Push projects to completion by overseeing people, budgets, and schedules.
It’s kind of like listening to a foreign speaker: Lawmakers do the talking, but in a language most people don’t understand. The Regulatory Affairs Director, therefore, plays the role of Interpreter, explaining to his or her employer what’s being said.
If you’re a Regulatory Affairs Director, you work in an industry that’s regulated by state and federal governments because of its potential to harm consumers, whether physically or economically. Commonly regulated industries, for instance, are health care, foodservice, construction, and financial services. In those industries, regulations serve as government-mandated rules. As a Regulatory Affairs Director, you make sure your company follows them in order to avoid hefty fines and expensive penalties.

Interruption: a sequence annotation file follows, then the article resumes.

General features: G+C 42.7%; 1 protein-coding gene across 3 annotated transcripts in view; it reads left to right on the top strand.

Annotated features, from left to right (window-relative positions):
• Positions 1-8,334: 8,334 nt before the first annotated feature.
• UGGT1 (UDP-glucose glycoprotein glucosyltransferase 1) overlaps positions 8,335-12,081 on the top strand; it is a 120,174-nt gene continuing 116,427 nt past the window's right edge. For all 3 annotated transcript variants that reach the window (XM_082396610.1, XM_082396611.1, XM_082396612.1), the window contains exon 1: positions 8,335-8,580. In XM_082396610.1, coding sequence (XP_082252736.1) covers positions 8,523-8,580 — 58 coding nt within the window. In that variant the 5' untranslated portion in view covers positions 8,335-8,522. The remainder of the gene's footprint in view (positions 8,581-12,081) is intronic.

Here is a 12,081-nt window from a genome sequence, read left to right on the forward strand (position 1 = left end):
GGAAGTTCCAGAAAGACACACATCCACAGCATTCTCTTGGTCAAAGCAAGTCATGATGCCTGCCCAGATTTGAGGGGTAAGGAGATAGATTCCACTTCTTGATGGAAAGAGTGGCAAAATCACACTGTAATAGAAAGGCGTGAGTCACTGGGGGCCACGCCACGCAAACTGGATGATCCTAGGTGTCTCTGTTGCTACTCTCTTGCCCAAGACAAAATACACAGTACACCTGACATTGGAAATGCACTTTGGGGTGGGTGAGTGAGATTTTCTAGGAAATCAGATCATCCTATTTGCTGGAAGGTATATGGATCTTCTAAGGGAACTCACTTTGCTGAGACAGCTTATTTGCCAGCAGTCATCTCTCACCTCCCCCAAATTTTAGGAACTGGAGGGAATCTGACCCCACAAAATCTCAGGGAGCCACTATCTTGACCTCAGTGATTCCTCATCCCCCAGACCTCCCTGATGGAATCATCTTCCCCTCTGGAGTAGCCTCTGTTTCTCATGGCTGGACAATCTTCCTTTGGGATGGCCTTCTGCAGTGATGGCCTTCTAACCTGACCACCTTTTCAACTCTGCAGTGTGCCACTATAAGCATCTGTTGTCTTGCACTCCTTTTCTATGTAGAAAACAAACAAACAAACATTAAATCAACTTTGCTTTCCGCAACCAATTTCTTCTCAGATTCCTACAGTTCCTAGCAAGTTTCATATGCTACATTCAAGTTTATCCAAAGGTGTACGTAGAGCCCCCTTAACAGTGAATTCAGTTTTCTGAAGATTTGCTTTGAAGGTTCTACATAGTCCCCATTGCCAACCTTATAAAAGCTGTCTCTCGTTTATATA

To do that, you follow three steps. First is research: You study new and existing regulations to find out what they mean, whether they affect your company, and how. Next is compliance: You create processes and procedures that help your company obey the rules. Third is maintenance: You oversee internal audits to ensure continued compliance with government requirements.
In a large corporation in a heavily regulated industry, you’re your company’s senior-most regulatory expert, overseeing and coordinating an entire department of Regulatory Affairs Managers, who basically do the same job as you, but at a lower level. Often, they’re project-based, which means they manage a single toe on a single foot. You, on the other hand, manage the entire leg.
Really, though, the differences are mostly semantic. “Manager” or “Director,” you don’t create rules; you enforce them!